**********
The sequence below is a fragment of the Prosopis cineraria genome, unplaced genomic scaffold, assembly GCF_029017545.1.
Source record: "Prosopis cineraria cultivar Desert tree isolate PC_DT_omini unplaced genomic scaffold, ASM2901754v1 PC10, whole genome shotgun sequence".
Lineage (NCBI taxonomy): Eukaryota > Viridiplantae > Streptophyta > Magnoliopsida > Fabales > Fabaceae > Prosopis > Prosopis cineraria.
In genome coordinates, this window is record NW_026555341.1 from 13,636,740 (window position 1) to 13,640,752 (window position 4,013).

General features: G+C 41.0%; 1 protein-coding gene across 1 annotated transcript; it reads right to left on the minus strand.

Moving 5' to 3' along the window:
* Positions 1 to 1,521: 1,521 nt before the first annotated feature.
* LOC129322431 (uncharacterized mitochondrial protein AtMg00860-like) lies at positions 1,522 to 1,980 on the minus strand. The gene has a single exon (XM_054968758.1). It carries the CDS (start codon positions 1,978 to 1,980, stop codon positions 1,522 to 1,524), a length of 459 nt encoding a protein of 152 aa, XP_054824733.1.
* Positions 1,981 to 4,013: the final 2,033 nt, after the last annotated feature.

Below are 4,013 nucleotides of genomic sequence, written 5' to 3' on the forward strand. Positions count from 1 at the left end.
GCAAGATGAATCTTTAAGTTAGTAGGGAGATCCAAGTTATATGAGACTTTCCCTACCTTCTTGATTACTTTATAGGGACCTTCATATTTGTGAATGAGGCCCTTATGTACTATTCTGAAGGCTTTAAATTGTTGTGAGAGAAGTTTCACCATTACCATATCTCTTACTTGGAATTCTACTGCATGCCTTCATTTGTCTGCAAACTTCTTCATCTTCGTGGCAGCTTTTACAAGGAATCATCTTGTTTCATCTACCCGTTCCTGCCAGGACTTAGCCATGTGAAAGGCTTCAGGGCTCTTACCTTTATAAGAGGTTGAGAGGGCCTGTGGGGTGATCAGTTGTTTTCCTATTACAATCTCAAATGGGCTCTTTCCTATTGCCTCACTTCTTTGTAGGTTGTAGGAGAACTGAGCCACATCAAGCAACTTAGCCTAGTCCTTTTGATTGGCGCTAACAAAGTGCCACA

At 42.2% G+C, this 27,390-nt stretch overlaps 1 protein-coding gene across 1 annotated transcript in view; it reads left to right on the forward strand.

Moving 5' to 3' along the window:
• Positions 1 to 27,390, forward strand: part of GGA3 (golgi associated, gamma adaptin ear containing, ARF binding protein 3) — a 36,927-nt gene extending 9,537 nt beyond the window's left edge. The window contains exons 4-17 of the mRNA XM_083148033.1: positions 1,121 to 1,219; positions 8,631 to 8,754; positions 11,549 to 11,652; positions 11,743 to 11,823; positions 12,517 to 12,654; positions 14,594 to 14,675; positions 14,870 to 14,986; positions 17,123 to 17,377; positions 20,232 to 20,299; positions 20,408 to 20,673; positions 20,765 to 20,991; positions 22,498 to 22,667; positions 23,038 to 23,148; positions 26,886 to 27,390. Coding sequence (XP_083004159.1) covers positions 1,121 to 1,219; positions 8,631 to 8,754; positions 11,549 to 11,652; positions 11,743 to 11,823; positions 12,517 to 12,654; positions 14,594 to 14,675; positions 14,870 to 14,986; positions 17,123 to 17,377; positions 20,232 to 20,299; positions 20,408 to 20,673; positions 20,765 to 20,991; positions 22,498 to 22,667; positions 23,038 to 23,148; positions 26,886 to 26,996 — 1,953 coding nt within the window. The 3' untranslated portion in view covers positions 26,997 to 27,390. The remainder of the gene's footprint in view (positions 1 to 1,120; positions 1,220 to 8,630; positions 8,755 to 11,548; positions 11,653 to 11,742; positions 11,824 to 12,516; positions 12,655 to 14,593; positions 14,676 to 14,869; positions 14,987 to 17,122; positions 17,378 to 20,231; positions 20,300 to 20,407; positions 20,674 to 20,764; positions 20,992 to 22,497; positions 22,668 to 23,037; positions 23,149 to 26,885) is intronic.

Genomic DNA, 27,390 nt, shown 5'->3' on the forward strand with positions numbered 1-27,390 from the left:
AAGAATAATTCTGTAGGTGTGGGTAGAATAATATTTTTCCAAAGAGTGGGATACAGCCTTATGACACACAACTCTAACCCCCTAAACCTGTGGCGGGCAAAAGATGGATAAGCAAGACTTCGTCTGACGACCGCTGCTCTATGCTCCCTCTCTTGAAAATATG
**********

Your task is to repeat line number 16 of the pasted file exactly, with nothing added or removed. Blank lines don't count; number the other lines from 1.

AAGAATAATTCTGTAGGTGTGGGTAGAATAATATTTTTCCAAAGAGTGGGATACAGCCTTATGACACACAACTCTAACCCCCTAAACCTGTGGCGGGCAAAAGATGGATAAGCAAGACTTCGTCTGACGACCGCTGCTCTATGCTCCCTCTCTTGAAAATATG